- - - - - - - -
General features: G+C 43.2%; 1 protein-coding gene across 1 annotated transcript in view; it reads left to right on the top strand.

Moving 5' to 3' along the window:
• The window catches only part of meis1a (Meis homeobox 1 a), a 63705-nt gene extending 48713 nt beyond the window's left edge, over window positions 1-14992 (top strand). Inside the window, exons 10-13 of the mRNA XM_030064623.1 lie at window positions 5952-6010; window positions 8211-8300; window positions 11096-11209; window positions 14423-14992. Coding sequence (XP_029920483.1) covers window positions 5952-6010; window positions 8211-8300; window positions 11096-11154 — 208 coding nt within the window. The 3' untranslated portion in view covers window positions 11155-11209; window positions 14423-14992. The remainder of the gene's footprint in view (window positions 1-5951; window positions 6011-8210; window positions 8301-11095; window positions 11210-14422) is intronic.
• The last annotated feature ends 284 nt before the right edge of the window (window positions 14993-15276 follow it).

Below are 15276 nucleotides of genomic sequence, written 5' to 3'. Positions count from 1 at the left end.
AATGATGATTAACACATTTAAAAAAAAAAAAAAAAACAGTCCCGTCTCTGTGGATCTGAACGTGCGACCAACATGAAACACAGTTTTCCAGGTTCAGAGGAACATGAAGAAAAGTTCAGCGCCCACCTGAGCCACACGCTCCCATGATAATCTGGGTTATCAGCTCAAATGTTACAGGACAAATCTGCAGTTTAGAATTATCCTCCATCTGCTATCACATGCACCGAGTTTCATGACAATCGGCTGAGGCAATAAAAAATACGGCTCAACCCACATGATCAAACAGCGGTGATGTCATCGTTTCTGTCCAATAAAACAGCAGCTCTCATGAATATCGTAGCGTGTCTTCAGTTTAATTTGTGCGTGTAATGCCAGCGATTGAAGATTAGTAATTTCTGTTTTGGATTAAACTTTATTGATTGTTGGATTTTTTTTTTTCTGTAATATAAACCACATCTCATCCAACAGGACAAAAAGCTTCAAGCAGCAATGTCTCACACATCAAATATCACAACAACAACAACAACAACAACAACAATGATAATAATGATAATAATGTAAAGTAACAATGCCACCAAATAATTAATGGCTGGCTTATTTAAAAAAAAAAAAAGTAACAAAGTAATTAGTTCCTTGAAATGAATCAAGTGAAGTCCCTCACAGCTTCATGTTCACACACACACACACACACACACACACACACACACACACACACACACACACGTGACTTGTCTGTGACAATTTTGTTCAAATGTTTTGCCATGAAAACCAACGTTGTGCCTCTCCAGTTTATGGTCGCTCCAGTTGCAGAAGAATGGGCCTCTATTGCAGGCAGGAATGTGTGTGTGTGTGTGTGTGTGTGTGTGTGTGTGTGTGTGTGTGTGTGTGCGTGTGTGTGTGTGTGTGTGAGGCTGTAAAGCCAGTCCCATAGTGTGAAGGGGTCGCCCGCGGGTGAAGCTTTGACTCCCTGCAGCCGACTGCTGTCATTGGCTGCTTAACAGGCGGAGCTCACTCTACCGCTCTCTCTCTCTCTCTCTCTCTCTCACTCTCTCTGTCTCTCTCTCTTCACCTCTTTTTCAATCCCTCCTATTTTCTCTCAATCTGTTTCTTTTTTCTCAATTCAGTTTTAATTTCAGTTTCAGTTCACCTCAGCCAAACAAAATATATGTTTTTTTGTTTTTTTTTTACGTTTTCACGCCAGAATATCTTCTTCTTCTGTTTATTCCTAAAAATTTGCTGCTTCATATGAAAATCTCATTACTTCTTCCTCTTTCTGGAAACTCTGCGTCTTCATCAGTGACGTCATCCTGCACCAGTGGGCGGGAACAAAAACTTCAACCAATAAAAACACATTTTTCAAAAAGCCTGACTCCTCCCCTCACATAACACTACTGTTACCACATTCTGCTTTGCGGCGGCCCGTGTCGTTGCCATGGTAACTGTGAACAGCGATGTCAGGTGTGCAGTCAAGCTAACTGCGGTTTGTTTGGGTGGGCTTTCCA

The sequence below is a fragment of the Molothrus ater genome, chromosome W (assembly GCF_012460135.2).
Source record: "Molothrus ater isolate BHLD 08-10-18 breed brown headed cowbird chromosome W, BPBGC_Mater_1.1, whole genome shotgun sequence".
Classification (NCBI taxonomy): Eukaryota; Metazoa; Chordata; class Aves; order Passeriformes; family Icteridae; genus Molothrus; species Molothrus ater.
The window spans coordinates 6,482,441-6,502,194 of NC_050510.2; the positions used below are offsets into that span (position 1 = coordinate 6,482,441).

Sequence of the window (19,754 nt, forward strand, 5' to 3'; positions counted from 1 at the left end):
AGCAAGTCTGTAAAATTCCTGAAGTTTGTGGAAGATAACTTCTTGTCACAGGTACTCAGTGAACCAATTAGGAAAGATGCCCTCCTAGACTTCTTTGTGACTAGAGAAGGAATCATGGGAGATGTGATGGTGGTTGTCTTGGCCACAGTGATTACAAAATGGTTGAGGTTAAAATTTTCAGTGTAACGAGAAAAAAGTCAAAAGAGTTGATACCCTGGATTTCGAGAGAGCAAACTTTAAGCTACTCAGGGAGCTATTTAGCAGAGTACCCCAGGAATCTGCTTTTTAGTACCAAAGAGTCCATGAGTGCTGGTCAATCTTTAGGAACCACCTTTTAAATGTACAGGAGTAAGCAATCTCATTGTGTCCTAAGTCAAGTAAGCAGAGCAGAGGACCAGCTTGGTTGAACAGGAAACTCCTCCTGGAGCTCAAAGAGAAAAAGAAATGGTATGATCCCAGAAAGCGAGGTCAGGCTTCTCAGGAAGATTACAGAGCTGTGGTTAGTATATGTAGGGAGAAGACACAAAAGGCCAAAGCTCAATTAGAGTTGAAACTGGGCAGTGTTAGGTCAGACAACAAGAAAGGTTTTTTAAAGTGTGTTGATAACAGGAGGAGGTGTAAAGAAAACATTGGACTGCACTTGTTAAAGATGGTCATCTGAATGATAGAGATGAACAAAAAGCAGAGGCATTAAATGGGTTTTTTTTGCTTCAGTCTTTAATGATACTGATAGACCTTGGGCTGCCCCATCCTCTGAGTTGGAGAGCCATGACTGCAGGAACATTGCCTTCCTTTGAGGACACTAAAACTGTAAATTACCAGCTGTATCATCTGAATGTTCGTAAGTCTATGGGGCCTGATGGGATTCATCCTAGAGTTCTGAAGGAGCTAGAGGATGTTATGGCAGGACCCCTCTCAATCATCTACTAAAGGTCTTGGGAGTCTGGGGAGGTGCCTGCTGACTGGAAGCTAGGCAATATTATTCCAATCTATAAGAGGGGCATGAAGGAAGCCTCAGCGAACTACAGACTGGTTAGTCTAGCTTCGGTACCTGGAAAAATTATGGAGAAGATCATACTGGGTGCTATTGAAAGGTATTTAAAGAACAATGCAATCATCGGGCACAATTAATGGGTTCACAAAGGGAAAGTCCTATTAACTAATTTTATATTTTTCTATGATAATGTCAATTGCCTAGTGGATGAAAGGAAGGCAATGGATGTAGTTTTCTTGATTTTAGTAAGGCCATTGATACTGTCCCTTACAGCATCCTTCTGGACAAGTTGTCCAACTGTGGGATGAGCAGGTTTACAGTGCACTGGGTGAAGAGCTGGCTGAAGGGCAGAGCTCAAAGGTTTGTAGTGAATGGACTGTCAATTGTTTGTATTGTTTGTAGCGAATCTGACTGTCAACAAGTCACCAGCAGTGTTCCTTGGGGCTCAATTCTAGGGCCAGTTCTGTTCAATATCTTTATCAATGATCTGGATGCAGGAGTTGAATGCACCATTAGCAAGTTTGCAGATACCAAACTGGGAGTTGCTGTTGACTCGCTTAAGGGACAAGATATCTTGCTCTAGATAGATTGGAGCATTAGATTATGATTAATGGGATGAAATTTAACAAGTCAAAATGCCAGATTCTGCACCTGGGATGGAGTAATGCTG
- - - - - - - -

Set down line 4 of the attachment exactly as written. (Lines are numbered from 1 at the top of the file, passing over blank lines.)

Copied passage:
• The last annotated feature ends 284 nt before the right edge of the window (window positions 14993-15276 follow it).